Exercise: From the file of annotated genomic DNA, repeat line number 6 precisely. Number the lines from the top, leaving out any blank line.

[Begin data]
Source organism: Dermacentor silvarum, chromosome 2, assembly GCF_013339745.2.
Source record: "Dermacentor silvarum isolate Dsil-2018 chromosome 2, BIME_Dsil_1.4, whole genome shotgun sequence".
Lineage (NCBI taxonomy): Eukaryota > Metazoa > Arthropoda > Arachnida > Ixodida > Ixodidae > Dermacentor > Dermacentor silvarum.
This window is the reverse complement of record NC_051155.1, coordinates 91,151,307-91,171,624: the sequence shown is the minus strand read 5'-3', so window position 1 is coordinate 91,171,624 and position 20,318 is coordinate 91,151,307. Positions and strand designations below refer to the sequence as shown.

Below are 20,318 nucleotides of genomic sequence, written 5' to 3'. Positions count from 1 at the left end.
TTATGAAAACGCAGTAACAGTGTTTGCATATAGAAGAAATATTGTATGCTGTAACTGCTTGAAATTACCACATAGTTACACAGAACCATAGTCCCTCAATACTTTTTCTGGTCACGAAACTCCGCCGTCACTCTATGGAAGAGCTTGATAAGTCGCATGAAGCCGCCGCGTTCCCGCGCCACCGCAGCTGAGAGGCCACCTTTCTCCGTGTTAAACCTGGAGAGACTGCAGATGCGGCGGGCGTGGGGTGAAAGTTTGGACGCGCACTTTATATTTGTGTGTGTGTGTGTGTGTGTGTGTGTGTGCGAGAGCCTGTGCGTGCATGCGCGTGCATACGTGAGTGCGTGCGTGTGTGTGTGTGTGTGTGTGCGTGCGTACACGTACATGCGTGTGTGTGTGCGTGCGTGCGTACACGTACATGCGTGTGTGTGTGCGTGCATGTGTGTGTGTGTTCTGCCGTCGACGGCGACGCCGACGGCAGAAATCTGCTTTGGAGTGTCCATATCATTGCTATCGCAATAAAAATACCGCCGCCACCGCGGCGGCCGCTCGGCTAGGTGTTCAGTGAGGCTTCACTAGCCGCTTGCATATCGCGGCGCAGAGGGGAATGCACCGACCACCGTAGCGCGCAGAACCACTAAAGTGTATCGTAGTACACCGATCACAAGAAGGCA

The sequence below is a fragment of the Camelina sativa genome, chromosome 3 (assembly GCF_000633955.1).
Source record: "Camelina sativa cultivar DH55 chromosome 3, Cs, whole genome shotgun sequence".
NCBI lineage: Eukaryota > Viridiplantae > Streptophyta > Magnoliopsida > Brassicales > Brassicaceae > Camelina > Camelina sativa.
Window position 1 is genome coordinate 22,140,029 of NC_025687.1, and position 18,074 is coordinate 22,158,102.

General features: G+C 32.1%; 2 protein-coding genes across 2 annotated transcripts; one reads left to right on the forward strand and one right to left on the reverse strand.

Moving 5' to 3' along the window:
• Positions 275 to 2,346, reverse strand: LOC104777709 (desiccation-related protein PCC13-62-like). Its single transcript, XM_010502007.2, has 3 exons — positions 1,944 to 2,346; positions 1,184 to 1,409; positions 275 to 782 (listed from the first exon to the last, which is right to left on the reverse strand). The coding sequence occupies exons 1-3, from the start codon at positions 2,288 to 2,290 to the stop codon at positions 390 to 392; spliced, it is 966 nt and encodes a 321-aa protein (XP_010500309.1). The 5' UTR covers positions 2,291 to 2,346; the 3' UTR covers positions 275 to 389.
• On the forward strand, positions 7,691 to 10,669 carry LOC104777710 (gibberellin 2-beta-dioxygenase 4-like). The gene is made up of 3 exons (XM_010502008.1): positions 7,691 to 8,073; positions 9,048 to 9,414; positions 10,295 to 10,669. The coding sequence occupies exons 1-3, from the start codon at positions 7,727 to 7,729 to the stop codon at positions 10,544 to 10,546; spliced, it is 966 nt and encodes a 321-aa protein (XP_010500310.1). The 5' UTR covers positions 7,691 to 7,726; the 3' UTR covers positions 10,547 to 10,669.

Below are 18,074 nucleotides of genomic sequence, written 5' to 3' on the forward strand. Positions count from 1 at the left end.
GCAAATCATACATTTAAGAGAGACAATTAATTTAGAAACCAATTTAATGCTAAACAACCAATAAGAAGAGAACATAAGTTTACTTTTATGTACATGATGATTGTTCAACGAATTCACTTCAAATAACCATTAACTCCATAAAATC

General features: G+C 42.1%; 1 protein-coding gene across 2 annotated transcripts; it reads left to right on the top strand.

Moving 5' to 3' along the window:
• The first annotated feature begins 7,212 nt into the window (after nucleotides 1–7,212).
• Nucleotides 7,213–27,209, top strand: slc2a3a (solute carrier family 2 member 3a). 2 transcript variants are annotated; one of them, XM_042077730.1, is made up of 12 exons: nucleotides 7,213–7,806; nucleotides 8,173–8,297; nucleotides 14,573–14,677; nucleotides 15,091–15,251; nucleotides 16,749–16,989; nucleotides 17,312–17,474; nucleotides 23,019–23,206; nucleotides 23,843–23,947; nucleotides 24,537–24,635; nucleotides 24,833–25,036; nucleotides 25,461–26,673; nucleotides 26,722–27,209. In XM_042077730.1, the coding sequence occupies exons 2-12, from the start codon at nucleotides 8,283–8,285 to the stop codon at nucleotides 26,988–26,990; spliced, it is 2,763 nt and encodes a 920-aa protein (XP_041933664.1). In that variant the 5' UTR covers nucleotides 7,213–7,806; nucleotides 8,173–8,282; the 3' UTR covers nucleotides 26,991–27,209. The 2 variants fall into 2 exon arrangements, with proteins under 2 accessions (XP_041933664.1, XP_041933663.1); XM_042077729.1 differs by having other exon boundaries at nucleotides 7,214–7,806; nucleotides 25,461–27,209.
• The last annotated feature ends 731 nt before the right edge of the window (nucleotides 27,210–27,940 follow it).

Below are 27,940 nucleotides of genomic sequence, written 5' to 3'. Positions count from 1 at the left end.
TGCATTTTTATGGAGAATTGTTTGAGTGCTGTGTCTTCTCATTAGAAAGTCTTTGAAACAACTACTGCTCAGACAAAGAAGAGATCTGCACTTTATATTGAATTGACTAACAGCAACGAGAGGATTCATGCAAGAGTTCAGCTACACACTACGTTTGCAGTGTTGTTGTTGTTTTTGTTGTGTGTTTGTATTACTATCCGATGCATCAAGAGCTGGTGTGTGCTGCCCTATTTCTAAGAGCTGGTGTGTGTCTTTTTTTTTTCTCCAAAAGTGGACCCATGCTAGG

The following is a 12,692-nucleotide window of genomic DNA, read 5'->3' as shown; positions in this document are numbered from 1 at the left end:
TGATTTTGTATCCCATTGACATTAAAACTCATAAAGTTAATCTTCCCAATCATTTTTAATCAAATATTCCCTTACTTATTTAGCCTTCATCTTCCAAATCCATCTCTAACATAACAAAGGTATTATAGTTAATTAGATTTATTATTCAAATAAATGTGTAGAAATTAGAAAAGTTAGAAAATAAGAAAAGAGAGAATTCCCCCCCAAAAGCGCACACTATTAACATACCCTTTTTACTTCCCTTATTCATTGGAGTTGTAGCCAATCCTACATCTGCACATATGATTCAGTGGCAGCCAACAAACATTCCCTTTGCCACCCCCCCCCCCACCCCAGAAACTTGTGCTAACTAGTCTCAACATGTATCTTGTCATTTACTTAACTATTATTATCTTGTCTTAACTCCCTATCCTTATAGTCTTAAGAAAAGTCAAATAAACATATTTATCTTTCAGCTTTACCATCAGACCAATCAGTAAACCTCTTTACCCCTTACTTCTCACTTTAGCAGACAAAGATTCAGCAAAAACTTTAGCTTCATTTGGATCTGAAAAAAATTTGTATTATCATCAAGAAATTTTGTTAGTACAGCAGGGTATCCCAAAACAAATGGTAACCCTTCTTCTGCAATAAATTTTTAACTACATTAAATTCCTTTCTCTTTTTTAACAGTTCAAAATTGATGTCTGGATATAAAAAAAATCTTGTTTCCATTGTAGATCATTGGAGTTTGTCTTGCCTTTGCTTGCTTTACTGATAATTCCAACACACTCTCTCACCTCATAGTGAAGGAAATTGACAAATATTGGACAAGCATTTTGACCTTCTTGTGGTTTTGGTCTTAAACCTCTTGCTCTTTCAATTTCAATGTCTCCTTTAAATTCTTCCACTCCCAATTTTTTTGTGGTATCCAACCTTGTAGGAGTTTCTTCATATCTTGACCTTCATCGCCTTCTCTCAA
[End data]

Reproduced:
TTATGAAAACGCAGTAACAGTGTTTGCATATAGAAGAAATATTGTATGCTGTAACTGCTTGAAATTACCACATAGTTACACAGAACCATAGTCCCTCAATACTTTTTCTGGTCACGAAACTCCGCCGTCACTCTATGGAAGAGCTTGATAAGTCGCATGAAGCCGCCGCGTTCCCGCGCCACCGCAGCTGAGAGGCCACCTTTCTCCGTGTTAAACCTGGAGAGACTGCAGATGCGGCGGGCGTGGGGTGAAAGTTTGGACGCGCACTTTATATTTGTGTGTGTGTGTGTGTGTGTGTGTGTGTGCGAGAGCCTGTGCGTGCATGCGCGTGCATACGTGAGTGCGTGCGTGTGTGTGTGTGTGTGTGTGCGTGCGTACACGTACATGCGTGTGTGTGTGCGTGCGTGCGTACACGTACATGCGTGTGTGTGTGCGTGCATGTGTGTGTGTGTTCTGCCGTCGACGGCGACGCCGACGGCAGAAATCTGCTTTGGAGTGTCCATATCATTGCTATCGCAATAAAAATACCGCCGCCACCGCGGCGGCCGCTCGGCTAGGTGTTCAGTGAGGCTTCACTAGCCGCTTGCATATCGCGGCGCAGAGGGGAATGCACCGACCACCGTAGCGCGCAGAACCACTAAAGTGTATCGTAGTACACCGATCACAAGAAGGCA